Bitcoin or any other crypto currency is an incredibly volatile place to put your money. Its value fluctuates significantly, increasing its risk, and its value proposition is entirely unclear. In my opinion,the only true value of bitcoin is (a) hype; and (b) a tool for money launderers and organized crime. That is only my opinion, but to buy an asset I ...


16

It actually works a lot like gold. You even mine it in a similar way to gold: spend some regular currency for the mining equipment and cost of running the equipment, and hope you mine enough to make it worth it. (Sidenote: These days it's quite difficult to mine bitcoin at a rate that doesn't cost more in electricity than you make from mining) When it comes ...


15

My big gripe with the ICO name and corresponding mania is that it has no similarity to an IPO. At best an ICO is a seed stage investment in a wholly unproven technology/idea/theoretical use. A developer team gets together to write a fancy whitepaper, then build out a nifty website to display the idea they are working on. Generally this idea has no ...


15

At face value, 'Market Capitalization' is a simple calculation: Number of units in the market * market price = Market Capitalization So the market capitalization of Apple is equal to the number of shares outstanding (860 Million) * the share price ($175) = 150 Billion. [I am ignoring complications regarding other non-common share instruments outstanding ...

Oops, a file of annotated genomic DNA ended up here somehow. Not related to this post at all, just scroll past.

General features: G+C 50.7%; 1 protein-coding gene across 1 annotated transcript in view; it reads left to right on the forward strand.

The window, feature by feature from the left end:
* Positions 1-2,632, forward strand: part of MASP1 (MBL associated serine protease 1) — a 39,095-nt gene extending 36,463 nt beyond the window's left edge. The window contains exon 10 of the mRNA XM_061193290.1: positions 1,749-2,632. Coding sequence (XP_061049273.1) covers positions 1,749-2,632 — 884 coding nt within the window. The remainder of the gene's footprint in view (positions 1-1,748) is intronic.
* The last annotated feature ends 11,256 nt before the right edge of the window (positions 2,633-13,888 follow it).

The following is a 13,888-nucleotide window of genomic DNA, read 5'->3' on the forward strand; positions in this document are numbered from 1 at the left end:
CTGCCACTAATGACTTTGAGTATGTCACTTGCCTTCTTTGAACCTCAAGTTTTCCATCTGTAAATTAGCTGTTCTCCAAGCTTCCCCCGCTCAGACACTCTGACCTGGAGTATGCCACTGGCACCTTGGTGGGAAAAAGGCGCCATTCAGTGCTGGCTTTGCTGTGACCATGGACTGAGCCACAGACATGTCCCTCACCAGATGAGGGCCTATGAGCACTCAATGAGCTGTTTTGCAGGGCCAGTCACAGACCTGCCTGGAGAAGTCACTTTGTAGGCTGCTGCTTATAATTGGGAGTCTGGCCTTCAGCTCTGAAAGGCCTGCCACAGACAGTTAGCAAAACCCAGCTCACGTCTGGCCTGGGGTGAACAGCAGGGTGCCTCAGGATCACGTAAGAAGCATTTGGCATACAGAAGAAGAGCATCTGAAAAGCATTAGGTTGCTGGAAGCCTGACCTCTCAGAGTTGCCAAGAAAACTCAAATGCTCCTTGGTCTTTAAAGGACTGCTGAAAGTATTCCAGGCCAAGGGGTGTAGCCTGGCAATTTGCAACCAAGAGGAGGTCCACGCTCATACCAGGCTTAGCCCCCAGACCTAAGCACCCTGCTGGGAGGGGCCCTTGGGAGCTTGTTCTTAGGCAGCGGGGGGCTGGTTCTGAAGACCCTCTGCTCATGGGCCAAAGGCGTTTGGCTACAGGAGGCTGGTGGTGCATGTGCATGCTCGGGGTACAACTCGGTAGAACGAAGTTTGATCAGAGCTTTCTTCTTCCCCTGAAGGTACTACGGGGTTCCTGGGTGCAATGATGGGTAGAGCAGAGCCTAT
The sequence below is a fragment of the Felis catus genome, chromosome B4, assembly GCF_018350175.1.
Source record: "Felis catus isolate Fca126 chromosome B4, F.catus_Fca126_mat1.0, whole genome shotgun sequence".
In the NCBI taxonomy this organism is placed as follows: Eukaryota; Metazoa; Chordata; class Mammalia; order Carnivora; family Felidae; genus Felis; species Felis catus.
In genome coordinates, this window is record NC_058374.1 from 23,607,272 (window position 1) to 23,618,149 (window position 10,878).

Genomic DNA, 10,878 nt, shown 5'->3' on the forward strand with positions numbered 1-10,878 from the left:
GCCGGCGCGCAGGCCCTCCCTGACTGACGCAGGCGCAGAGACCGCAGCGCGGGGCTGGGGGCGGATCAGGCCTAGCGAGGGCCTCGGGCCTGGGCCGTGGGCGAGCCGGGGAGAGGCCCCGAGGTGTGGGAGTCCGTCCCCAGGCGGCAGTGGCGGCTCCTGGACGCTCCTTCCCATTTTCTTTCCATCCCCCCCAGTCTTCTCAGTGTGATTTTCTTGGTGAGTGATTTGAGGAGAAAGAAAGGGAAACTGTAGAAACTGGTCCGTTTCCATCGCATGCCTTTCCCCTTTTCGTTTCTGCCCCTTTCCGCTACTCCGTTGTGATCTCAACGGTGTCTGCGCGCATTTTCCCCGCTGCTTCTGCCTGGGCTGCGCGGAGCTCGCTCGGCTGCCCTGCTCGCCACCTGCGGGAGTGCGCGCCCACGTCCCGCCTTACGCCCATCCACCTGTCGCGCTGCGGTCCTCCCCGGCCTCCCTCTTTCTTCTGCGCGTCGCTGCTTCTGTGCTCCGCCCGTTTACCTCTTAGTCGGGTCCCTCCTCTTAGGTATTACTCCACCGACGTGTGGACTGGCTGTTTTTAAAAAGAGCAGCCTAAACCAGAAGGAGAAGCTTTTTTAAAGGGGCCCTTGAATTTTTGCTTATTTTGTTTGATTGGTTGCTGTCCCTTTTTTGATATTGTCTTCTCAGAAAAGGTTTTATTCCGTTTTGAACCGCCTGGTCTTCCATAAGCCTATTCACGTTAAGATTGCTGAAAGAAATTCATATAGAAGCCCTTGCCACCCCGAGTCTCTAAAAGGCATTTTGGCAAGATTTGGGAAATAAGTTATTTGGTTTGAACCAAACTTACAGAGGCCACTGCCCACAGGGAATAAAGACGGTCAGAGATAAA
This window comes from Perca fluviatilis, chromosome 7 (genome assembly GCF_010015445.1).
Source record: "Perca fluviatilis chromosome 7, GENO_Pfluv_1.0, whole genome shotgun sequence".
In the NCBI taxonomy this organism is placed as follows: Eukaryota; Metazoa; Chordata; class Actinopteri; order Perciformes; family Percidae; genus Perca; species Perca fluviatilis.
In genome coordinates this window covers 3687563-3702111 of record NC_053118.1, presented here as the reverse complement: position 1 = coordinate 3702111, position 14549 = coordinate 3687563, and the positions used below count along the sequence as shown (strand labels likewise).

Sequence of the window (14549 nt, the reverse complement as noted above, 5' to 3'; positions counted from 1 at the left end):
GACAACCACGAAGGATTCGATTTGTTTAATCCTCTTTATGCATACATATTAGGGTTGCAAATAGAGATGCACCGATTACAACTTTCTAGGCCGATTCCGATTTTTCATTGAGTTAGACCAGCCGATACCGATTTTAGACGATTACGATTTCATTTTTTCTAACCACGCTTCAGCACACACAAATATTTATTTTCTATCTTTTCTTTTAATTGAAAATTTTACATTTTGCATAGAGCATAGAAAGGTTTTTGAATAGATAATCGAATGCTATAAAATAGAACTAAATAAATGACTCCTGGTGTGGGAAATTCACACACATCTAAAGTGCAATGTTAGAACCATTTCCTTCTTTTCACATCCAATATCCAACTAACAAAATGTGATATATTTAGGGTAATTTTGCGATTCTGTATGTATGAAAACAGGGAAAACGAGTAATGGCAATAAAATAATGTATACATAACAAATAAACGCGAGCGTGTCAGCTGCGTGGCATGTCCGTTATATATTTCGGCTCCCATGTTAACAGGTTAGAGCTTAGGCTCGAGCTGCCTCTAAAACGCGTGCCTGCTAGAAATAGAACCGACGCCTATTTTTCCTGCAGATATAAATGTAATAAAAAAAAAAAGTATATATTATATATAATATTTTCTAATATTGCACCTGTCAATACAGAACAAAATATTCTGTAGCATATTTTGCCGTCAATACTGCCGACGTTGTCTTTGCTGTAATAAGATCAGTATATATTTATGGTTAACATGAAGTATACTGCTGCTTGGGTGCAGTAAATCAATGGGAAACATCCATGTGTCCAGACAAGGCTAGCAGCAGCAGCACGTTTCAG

14

I think you are misunderstanding how capital gains work. It's not about the difference in value between the property you're selling and the property you're receiving at the time of the exchange. It's the difference between your basis in that property (basically its "initial value"), and the value of the property you get in exchange. We don't have enough ...


12

Forex. I will employ my skill for "suspension of disbelief" and answer with no visceral reaction to Bitcoin itself. The Euro is not an 'investment.' It's a currency. People trade currencies in order to capture relative movements between pairs of currencies. Unlike stocks, that have an underlying business and potential for growth (or failure, of course) a ...


11

In 2014 the IRS announced that it published guidance in Notice 2014-21. In that notice, the answer to the first question describes the general tax treatment of virtual currency: For federal tax purposes, virtual currency is treated as property. General tax principles applicable to property transactions apply to transactions using virtual currency. As it'...


10

Like other users have pointed out, the returns are very high. High returns come with high risk (think about winning a lottery v/s buying a government bond.) If someone actually can make 20% monthly with a low risk, they wouldn't need your money. The best hedge fund in the world (Renaissance) is not open to the public---you have to be working there to invest ...


10

There are currently two problems which prevent the widespread adoption of Bitcoins as a currency for everyday business. The system doesn't scale. Due to the limited size of each block in the blockchain, there is a hard limit on the number of transactions which can be processed. The Bitcoin network can only handle up to 10 transactions per second. This is ...


9

The market I go to doesn't accept bitcoin and neither do the gas stations. If I can't do that, how is bitcoin worth anything to me? Without getting too deep into the particulars, folks aren't buying gas and groceries with it. One example of a common purchase is lightly controlled, gray market pharmaceuticals. Things like viagra. Also, in countries like ...